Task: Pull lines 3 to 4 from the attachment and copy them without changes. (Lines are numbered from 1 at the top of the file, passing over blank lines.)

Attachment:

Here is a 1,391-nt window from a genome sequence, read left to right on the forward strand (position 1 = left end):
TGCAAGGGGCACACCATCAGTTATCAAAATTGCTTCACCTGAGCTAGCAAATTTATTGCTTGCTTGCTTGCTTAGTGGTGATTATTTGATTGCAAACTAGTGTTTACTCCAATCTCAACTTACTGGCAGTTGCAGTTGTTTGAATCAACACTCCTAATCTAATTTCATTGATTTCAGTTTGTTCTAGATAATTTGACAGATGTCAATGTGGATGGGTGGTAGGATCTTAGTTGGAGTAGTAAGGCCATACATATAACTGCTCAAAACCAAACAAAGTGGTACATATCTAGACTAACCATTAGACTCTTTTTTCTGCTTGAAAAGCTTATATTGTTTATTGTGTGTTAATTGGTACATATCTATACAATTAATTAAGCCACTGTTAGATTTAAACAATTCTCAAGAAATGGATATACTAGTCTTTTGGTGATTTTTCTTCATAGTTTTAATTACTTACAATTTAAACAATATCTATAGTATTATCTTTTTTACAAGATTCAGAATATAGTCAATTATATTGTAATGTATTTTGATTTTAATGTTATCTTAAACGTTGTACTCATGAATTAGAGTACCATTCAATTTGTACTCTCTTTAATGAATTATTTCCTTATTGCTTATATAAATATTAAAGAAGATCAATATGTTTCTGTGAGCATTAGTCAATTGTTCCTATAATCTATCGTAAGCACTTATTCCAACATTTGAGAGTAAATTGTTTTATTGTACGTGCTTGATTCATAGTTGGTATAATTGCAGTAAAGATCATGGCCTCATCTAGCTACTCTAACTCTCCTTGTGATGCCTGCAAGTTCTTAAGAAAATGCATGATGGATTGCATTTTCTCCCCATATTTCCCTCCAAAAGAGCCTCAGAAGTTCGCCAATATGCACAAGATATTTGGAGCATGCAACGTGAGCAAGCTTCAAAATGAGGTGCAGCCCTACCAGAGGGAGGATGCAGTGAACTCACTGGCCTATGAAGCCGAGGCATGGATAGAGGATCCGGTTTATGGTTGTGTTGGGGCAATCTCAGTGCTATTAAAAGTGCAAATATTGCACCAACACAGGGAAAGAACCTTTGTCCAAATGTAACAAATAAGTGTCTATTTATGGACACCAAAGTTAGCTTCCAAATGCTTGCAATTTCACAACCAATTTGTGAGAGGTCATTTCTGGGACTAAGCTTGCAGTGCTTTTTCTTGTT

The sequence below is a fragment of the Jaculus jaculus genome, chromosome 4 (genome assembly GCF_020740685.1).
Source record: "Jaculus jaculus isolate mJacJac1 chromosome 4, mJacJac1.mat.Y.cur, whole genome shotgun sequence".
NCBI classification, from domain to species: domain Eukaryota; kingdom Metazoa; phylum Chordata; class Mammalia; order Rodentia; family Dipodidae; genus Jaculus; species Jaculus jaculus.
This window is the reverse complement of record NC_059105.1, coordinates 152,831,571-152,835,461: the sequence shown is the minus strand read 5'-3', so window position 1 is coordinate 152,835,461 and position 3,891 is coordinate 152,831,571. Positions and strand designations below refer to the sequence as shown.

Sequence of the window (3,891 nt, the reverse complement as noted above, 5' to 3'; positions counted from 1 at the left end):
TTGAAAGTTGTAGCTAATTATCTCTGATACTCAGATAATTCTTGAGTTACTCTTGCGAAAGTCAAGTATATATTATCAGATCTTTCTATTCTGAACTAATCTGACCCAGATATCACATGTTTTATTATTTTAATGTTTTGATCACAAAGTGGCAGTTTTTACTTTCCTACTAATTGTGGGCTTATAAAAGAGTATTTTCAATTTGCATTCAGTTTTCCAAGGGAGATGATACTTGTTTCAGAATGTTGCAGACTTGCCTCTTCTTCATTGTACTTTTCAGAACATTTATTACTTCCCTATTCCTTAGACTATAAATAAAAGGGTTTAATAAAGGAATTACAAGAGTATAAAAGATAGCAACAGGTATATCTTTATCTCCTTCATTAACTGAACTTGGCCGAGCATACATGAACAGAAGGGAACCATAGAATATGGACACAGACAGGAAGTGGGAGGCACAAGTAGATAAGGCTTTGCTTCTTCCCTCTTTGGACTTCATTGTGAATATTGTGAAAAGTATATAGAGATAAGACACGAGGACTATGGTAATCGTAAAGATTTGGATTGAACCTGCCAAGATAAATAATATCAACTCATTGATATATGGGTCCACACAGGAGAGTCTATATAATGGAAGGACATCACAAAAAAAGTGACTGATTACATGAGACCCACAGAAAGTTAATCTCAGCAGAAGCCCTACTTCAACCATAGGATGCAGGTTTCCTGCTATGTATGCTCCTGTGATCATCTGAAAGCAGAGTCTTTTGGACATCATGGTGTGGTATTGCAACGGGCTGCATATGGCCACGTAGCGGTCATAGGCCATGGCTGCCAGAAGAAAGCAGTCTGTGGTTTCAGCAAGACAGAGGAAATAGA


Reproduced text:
The sequence below is a fragment of the Jaculus jaculus genome, chromosome 4 (genome assembly GCF_020740685.1).
Source record: "Jaculus jaculus isolate mJacJac1 chromosome 4, mJacJac1.mat.Y.cur, whole genome shotgun sequence".